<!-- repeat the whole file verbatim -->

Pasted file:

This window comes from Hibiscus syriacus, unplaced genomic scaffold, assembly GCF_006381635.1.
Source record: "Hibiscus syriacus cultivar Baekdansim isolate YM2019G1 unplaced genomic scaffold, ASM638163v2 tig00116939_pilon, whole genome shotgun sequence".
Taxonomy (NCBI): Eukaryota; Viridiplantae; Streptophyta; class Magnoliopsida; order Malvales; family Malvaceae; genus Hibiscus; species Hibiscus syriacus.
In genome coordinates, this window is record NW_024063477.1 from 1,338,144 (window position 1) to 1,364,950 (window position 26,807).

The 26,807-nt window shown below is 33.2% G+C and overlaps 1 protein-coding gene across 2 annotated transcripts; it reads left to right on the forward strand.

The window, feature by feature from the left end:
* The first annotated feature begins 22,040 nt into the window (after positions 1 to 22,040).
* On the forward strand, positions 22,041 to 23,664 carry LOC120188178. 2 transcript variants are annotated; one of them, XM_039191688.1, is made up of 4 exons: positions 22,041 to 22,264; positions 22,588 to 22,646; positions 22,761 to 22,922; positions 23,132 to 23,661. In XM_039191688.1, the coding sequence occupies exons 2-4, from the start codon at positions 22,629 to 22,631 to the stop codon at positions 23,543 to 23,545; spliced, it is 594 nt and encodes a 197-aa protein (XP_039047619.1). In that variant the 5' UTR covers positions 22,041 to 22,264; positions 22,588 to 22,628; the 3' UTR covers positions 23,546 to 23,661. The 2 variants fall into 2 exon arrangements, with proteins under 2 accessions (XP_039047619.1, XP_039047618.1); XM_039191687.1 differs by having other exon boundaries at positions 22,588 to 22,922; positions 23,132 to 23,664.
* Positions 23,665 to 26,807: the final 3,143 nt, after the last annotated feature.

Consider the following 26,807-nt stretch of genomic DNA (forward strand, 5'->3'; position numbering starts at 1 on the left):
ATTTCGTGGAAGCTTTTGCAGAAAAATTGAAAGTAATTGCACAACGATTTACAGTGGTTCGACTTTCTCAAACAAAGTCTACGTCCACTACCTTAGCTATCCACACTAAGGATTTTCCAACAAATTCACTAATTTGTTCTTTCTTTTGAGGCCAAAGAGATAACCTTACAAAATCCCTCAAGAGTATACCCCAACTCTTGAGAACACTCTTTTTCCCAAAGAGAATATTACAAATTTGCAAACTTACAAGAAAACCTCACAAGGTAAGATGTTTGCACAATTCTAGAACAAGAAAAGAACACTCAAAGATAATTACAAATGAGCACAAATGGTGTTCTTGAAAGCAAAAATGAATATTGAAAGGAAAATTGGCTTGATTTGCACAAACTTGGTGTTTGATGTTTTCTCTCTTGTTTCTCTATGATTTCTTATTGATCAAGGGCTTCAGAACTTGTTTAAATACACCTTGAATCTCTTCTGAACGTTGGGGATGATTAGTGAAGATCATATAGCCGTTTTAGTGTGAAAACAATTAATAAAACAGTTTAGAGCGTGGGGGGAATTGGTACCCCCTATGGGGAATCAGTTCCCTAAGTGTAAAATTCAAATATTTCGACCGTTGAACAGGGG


This window comes from Hibiscus syriacus, unplaced genomic scaffold, assembly GCF_006381635.1.
Source record: "Hibiscus syriacus cultivar Baekdansim isolate YM2019G1 unplaced genomic scaffold, ASM638163v2 tig00116939_pilon, whole genome shotgun sequence".
Taxonomy (NCBI): Eukaryota; Viridiplantae; Streptophyta; class Magnoliopsida; order Malvales; family Malvaceae; genus Hibiscus; species Hibiscus syriacus.
In genome coordinates, this window is record NW_024063477.1 from 1,338,144 (window position 1) to 1,364,950 (window position 26,807).

The 26,807-nt window shown below is 33.2% G+C and overlaps 1 protein-coding gene across 2 annotated transcripts; it reads left to right on the forward strand.

The window, feature by feature from the left end:
* The first annotated feature begins 22,040 nt into the window (after positions 1 to 22,040).
* On the forward strand, positions 22,041 to 23,664 carry LOC120188178. 2 transcript variants are annotated; one of them, XM_039191688.1, is made up of 4 exons: positions 22,041 to 22,264; positions 22,588 to 22,646; positions 22,761 to 22,922; positions 23,132 to 23,661. In XM_039191688.1, the coding sequence occupies exons 2-4, from the start codon at positions 22,629 to 22,631 to the stop codon at positions 23,543 to 23,545; spliced, it is 594 nt and encodes a 197-aa protein (XP_039047619.1). In that variant the 5' UTR covers positions 22,041 to 22,264; positions 22,588 to 22,628; the 3' UTR covers positions 23,546 to 23,661. The 2 variants fall into 2 exon arrangements, with proteins under 2 accessions (XP_039047619.1, XP_039047618.1); XM_039191687.1 differs by having other exon boundaries at positions 22,588 to 22,922; positions 23,132 to 23,664.
* Positions 23,665 to 26,807: the final 3,143 nt, after the last annotated feature.

Consider the following 26,807-nt stretch of genomic DNA (forward strand, 5'->3'; position numbering starts at 1 on the left):
ATTTCGTGGAAGCTTTTGCAGAAAAATTGAAAGTAATTGCACAACGATTTACAGTGGTTCGACTTTCTCAAACAAAGTCTACGTCCACTACCTTAGCTATCCACACTAAGGATTTTCCAACAAATTCACTAATTTGTTCTTTCTTTTGAGGCCAAAGAGATAACCTTACAAAATCCCTCAAGAGTATACCCCAACTCTTGAGAACACTCTTTTTCCCAAAGAGAATATTACAAATTTGCAAACTTACAAGAAAACCTCACAAGGTAAGATGTTTGCACAATTCTAGAACAAGAAAAGAACACTCAAAGATAATTACAAATGAGCACAAATGGTGTTCTTGAAAGCAAAAATGAATATTGAAAGGAAAATTGGCTTGATTTGCACAAACTTGGTGTTTGATGTTTTCTCTCTTGTTTCTCTATGATTTCTTATTGATCAAGGGCTTCAGAACTTGTTTAAATACACCTTGAATCTCTTCTGAACGTTGGGGATGATTAGTGAAGATCATATAGCCGTTTTAGTGTGAAAACAATTAATAAAACAGTTTAGAGCGTGGGGGGAATTGGTACCCCCTATGGGGAATCAGTTCCCTAAGTGTAAAATTCAAATATTTCGACCGTTGAACAGGGG